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Final Word: Grade-school kids belong in classroom, not online

It’s official: I don’t like online education for grade- schoolers. I don’t think it should be a viable alternative for anyone under the age of 14 unless he or she has a disability that makes it impossible or unhealthy for them to attend school.

Online college makes a lot of sense for some kids.
Online courses in high school could too, under the right set of circumstances.

But elementary school? Come on.

The article pointed out the funding problems that occur when a student attends a school AND takes an online class inside a district. The district loses a reimbursement for a cost they likely pay whether or not that child is in his or her seat all day.

With school funding per pupil in Arizona at an all-time low, we certainly don’t need our kids to lose any more funding.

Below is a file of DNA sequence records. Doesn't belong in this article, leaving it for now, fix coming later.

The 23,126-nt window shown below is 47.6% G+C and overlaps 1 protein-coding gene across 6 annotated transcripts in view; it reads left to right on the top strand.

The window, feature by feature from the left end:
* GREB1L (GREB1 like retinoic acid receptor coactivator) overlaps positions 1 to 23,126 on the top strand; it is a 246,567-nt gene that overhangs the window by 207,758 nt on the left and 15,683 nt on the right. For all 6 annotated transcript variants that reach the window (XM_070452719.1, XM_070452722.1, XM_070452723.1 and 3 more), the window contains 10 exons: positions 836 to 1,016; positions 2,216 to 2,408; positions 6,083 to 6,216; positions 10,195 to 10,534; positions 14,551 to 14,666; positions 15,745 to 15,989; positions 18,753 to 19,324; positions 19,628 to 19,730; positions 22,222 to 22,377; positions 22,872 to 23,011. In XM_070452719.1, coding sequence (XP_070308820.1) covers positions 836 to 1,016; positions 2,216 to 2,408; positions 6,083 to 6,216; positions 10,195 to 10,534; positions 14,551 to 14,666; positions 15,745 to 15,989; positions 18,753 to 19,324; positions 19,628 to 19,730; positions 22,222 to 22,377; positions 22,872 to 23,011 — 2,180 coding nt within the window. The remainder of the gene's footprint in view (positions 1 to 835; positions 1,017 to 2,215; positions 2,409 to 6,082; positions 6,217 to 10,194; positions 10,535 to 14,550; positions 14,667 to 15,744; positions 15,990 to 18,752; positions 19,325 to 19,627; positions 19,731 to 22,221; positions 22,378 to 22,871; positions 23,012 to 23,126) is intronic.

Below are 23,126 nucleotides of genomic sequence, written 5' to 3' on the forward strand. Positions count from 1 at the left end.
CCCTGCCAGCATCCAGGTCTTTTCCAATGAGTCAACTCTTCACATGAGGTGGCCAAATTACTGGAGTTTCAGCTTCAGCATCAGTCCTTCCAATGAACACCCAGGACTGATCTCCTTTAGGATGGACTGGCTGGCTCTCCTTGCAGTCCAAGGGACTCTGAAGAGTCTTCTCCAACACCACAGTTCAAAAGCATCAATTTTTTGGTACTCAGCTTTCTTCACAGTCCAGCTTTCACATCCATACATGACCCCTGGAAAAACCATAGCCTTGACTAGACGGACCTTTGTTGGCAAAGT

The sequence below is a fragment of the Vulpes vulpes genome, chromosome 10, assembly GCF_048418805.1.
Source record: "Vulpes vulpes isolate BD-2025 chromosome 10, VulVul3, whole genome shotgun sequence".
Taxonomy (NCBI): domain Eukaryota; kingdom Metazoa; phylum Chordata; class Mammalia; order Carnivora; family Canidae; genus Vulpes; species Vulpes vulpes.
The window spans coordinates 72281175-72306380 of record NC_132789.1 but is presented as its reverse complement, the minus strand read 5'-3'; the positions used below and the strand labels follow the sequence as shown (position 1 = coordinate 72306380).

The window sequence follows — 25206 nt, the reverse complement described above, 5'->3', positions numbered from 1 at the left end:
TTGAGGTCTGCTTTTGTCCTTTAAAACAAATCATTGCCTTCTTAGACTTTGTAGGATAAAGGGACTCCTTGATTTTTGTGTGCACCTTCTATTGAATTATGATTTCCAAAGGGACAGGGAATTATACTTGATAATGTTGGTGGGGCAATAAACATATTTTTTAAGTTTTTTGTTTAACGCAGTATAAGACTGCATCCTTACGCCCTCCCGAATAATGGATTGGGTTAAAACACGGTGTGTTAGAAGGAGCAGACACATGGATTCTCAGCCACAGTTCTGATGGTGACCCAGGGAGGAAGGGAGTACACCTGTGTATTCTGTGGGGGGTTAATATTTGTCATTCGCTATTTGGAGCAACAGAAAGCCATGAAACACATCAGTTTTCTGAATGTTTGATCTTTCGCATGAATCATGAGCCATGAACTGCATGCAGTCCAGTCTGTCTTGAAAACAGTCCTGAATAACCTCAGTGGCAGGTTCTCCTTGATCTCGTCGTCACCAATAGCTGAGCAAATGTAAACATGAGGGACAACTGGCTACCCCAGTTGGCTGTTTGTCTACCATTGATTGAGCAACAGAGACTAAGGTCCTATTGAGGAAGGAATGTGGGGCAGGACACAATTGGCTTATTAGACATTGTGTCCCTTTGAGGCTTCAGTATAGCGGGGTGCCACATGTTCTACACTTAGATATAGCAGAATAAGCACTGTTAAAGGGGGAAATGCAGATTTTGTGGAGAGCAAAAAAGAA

But aside from the funding question, I have always wondered about the worth of an online GRADE SCHOOL curriculum.

Am I supposed to believe that the experience my fourth-grader is getting at school today is ANYTHING like the experience he would get by logging on from home?

Nope. His day starts at 8 a.m. with prayer in the courtyard, and from that moment until 3 p.m., I trust those amazing teachers to get inside his head and get him excited about math, science, and reading.

But those seven hours? They are 50 percent about the schoolwork, as far as I’m concerned. The other 50 percent of his time is spent learning how to get along with others, show respect for teachers and other adults, and adapt to social norms that will help him succeed in the real world.

I want him to recite a poem he memorized in front of class.

I want him to get picked as team captain in gym class and play his cards right when it comes to picking his team members, boys AND girls.

And I want him to get in trouble a bit, not because I want him to misbehave, but because I want him to feel the sting of authority once in a while. It’s good for you.

You can’t get that by logging into the fourth grade.


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